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Melaleuca ericifolia facts for kids

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Swamp paperbark
Melaleuca ericifolia 1900.jpg
M. ericifolia at Mount Martha, Victoria
Scientific classification
  • Myrtoleucodendron ericifolium (Sm.) Kuntze
  • Cajuputi ericifolia (Sm.) A.Lyons
  • Melaleuca ternifolia Miq.
  • Melaleuca gunniana Schauer
  • Melaleuca gunniana var. capitata Miq.
  • Melaleuca heliophila Miq.
  • Melaleuca pinifolia Colla
Swamp Paperbark flower (6256975559)
Melaleuca ericifolia
Foliage and fruit
Juvenile Melaleuca ericifolia
Young specimen

Melaleuca ericifolia, commonly known as swamp paperbark, is a plant in the myrtle family, Myrtaceae and the genus Melaleuca, native to south-eastern Australia. It is a rather variable species and some specimens resemble Melaleuca armillaris but its papery bark and smaller, more prolific flower heads distinguish it from that species. It often grows in swampy areas and the draining and clearing of these has reduced the numbers of the species, especially around Port Philip Bay near Melbourne. It is also similar to Melaleuca pustulata, a Tasmanian endemic, but that species only grows in dry heath.


Melaleuca ericifolia is a tall, dense shrub, sometimes a tree growing to a height of 9 m (30 ft) with pale white or brownish papery bark. Its leaves are arranged alternately, sometimes in whorls of three. The leaves are dark green, linear in shape, 5–18 mm (0.2–0.7 in) long and 0.5–1.7 mm (0.02–0.07 in) wide.

The flowers are creamy-white in colour, arranged in heads or spikes on the ends of branches which continue to grow after flowering. The spikes are up to 20 mm (0.8 in) in diameter and 25 mm (1 in) long and contain 10 to 40 individual flowers. The petals are 1.2–2.2 mm (0.05–0.09 in) long and fall off as the flowers age. The stamens are arranged in five bundles around the flower, each bundle containing 7 to 14 stamens. Flowers appear from October to November in the species' native range and are followed by fruit which are woody capsules 2.5–3.6 mm (0.1–0.1 in) long and 3–5 mm (0.1–0.2 in) diameter, arranged in oblong cylinders along the stems.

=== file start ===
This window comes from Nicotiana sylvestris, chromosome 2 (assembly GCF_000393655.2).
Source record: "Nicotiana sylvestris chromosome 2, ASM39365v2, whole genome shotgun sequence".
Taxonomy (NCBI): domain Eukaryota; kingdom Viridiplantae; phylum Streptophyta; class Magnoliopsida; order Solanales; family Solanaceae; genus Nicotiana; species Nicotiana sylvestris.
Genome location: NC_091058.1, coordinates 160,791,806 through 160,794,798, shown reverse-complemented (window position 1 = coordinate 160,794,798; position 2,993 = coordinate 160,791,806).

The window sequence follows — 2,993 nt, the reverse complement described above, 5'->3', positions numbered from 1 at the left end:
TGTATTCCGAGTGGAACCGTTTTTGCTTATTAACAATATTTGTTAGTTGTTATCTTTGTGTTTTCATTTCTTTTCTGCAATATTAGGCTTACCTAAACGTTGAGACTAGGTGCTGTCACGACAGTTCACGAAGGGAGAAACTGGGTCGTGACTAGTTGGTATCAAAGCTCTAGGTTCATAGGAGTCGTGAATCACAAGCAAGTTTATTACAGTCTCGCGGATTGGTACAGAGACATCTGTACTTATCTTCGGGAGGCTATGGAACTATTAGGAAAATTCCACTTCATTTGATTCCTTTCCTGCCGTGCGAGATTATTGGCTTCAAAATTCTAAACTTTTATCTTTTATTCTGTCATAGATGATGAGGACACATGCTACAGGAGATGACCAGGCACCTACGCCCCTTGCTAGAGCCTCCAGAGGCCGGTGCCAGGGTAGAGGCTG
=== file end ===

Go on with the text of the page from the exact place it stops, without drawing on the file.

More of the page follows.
Taxonomy and naming

Melaleuca ericifolia was first formally described by English botanist James Edward Smith in 1797 in Transactions of the Linnean Society of London. The variety Melaleuca ericifolia var. erubescens which was described by botanist George Bentham in Flora Australiensis in 1867 is currently regarded as a synonym of Melaleuca diosmatifolia. The specific epithet (ericifolia) is a reference to the apparent similarity of the leaves of this species to those of Erica in the family Ericaceae.

Distribution and habitat

Swamp paperbark occurs in near-coastal areas of New South Wales south of Port Macquarie to Port Philip Bay in Victoria. It is also found on the islands of Bass Strait and is common near the coast in the north, north east and west of Tasmania. It grows beside streams and in coastal swamps in heath and dry sclerophyll forest. Draining of swamps and land clearance have significantly reduced the numbers of this species in Victoria.


This melaleuca has fragrant flowers which attract birds. It is a clonal species and efforts have been made to use this characteristic to increase the efficiency of rehabilitating swampy areas with this species.


Traditional use

Aboriginal people used the bark of this tree for paintings, blankets, and roofing for shelters. The wood was used for spears, clubs and digging sticks. Oil from the leaves was used for medicine and nectar from the flowers was used to make sweet drinks.


This species is a very hardy, fast-growing screen plant. It is able to withstand permanently wet soil, salt, coastal exposure, shade and moderate frost. Plants may be pruned to maintain them at a more compact size.

Essential oils

Melaleuca ericifolia leaves have been analysed for their oil content and found to contain mostly 1,8-cineole (Eucalyptol) but also significant amounts of α-pinene. The aromatic oil in the leaves has been used for dental and medical preparations and in scented soaps.

Other uses

The foliage of this species has been used for brushwood fencing and in aviaries for nesting sites for species such as finches.

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